In chapter two, I used the genomics approach of epigenotyping-by-sequencing (epiGBS) to investigate genomic and epigenomic diversity in natural populations of Spartina alterniflora near Charleston, South Carolina to examine how different genetic variants of this foundation salt marsh plant react to environmental variation. The genome of this species is large and complex and unlike in red mangrove, several studies have reported high levels of genetic diversity. In addition, pronounced differences in traits are observed in tandem with a narrow intertidal gradient, but much remains to be understood about environmental conditions that shape this phenotypic variation. My results showed that genomic sequence variation explained most of the variation in DNA methylation; however, this study provided evidence that DNA methylation distinctly contributes to plant responses to environmental variation.

Gene expression variation is also a critical component of plant response and it is known to be influenced by biotic interactions. In chapter three, I used RNA-seq to examine gene expression in experimental populations of S. alterniflora to determine how response to stress may be facilitated by interactions with non-mycorrhizal, root-endophytic marine fungi, Lulworthia spp. I found that gene expression was chiefly explained by population and habitat, but that fungal inoculum treatments explained a small but notable portion of the variation. These endophytes are thought to play a functionally similar role to mycorrhizal fungi by providing plants with increased macronutrients, and thereby potentially mediating the degree of abiotic stress experienced by plants. However, genes that were highly enriched in response to fungi appears to be related to the decomposition of plant lignocellulose, which indicates that this plant-fungal symbiosis may not always be mutualistic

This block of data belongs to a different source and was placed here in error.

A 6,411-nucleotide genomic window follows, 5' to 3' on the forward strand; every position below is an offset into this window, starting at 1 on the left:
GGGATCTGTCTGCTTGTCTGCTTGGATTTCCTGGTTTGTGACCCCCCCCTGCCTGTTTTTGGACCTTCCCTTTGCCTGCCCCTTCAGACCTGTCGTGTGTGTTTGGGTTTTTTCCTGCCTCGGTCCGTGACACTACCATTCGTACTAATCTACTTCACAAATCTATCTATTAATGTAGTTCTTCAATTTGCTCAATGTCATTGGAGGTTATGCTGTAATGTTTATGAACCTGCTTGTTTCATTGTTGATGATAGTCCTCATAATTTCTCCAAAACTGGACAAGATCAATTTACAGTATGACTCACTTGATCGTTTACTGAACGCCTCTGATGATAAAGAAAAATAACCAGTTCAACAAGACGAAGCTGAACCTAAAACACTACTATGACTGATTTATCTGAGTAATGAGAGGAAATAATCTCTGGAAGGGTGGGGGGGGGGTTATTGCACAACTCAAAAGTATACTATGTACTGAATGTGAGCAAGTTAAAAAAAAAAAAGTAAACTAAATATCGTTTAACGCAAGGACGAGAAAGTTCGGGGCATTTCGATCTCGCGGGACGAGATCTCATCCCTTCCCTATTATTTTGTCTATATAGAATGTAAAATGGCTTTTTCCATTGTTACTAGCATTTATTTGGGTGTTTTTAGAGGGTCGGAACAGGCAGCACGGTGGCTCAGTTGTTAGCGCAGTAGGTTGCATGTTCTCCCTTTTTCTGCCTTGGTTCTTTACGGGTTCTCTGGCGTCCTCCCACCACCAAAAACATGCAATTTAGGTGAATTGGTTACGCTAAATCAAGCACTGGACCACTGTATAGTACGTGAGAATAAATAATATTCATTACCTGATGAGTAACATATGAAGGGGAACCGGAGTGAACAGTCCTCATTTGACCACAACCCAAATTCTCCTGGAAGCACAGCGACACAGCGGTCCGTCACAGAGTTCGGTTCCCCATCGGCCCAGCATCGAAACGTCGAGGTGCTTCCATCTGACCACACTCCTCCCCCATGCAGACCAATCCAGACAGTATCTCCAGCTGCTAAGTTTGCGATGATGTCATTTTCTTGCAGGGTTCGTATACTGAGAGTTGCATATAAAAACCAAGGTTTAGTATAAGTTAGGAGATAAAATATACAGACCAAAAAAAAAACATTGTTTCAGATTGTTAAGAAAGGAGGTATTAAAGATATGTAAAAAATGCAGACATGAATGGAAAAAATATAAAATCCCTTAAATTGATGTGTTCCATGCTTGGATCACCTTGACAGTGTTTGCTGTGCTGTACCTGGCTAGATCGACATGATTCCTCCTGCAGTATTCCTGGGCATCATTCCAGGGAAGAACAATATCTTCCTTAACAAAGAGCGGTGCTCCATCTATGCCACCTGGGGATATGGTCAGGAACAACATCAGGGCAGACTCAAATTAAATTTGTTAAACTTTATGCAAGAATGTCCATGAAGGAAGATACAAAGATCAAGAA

While there are plenty of new questions that arise from my dissertation research, this work contributions to our understanding of how plants respond to environmental challenges and variability at the level of the genome, epigenome, and the transcriptome. The continued application of these methods in ecological contexts could help us better anticipate plant response to climate change, and their further integration into the study of both species of conservation concern and invasive species could provide us with more nuanced understandings of how to successfully manage outcomes for plant populations in rapidly changing ecosystems. I hope to be a part of these future pursuits and solutions.